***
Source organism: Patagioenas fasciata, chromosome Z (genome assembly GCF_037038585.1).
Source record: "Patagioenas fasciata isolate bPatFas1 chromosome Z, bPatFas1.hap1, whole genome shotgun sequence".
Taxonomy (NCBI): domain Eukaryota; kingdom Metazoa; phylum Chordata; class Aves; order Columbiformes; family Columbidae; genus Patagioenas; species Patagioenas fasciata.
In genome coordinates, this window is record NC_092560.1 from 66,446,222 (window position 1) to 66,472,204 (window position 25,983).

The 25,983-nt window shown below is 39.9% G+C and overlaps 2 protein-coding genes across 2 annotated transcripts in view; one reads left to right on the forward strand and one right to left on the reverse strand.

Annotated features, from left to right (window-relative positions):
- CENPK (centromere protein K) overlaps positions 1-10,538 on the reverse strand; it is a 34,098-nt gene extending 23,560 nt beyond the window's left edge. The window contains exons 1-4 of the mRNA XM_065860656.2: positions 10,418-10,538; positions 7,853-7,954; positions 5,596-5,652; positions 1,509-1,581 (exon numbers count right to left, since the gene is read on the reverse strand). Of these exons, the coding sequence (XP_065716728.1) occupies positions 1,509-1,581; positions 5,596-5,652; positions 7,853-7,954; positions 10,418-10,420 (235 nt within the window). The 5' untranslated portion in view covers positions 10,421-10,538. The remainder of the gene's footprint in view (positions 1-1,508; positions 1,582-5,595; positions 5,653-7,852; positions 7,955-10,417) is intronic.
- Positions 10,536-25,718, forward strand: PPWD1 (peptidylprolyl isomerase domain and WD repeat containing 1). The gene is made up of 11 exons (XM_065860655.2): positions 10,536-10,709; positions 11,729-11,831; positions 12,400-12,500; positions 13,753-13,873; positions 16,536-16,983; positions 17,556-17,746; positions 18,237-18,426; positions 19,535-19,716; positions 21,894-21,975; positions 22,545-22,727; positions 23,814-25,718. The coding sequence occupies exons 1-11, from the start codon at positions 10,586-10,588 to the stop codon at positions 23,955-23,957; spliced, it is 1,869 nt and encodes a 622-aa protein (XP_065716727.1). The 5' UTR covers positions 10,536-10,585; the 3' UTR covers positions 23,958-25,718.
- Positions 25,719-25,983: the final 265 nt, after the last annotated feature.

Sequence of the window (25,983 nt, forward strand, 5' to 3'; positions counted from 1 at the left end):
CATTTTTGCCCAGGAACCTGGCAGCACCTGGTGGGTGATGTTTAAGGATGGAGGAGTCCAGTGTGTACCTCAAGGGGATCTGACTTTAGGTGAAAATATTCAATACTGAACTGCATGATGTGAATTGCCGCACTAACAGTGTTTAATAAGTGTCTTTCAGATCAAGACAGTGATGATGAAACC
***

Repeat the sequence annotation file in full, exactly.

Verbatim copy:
Source organism: Patagioenas fasciata, chromosome Z (genome assembly GCF_037038585.1).
Source record: "Patagioenas fasciata isolate bPatFas1 chromosome Z, bPatFas1.hap1, whole genome shotgun sequence".
Taxonomy (NCBI): domain Eukaryota; kingdom Metazoa; phylum Chordata; class Aves; order Columbiformes; family Columbidae; genus Patagioenas; species Patagioenas fasciata.
In genome coordinates, this window is record NC_092560.1 from 66,446,222 (window position 1) to 66,472,204 (window position 25,983).

The 25,983-nt window shown below is 39.9% G+C and overlaps 2 protein-coding genes across 2 annotated transcripts in view; one reads left to right on the forward strand and one right to left on the reverse strand.

Annotated features, from left to right (window-relative positions):
- CENPK (centromere protein K) overlaps positions 1-10,538 on the reverse strand; it is a 34,098-nt gene extending 23,560 nt beyond the window's left edge. The window contains exons 1-4 of the mRNA XM_065860656.2: positions 10,418-10,538; positions 7,853-7,954; positions 5,596-5,652; positions 1,509-1,581 (exon numbers count right to left, since the gene is read on the reverse strand). Of these exons, the coding sequence (XP_065716728.1) occupies positions 1,509-1,581; positions 5,596-5,652; positions 7,853-7,954; positions 10,418-10,420 (235 nt within the window). The 5' untranslated portion in view covers positions 10,421-10,538. The remainder of the gene's footprint in view (positions 1-1,508; positions 1,582-5,595; positions 5,653-7,852; positions 7,955-10,417) is intronic.
- Positions 10,536-25,718, forward strand: PPWD1 (peptidylprolyl isomerase domain and WD repeat containing 1). The gene is made up of 11 exons (XM_065860655.2): positions 10,536-10,709; positions 11,729-11,831; positions 12,400-12,500; positions 13,753-13,873; positions 16,536-16,983; positions 17,556-17,746; positions 18,237-18,426; positions 19,535-19,716; positions 21,894-21,975; positions 22,545-22,727; positions 23,814-25,718. The coding sequence occupies exons 1-11, from the start codon at positions 10,586-10,588 to the stop codon at positions 23,955-23,957; spliced, it is 1,869 nt and encodes a 622-aa protein (XP_065716727.1). The 5' UTR covers positions 10,536-10,585; the 3' UTR covers positions 23,958-25,718.
- Positions 25,719-25,983: the final 265 nt, after the last annotated feature.

Sequence of the window (25,983 nt, forward strand, 5' to 3'; positions counted from 1 at the left end):
CATTTTTGCCCAGGAACCTGGCAGCACCTGGTGGGTGATGTTTAAGGATGGAGGAGTCCAGTGTGTACCTCAAGGGGATCTGACTTTAGGTGAAAATATTCAATACTGAACTGCATGATGTGAATTGCCGCACTAACAGTGTTTAATAAGTGTCTTTCAGATCAAGACAGTGATGATGAAACC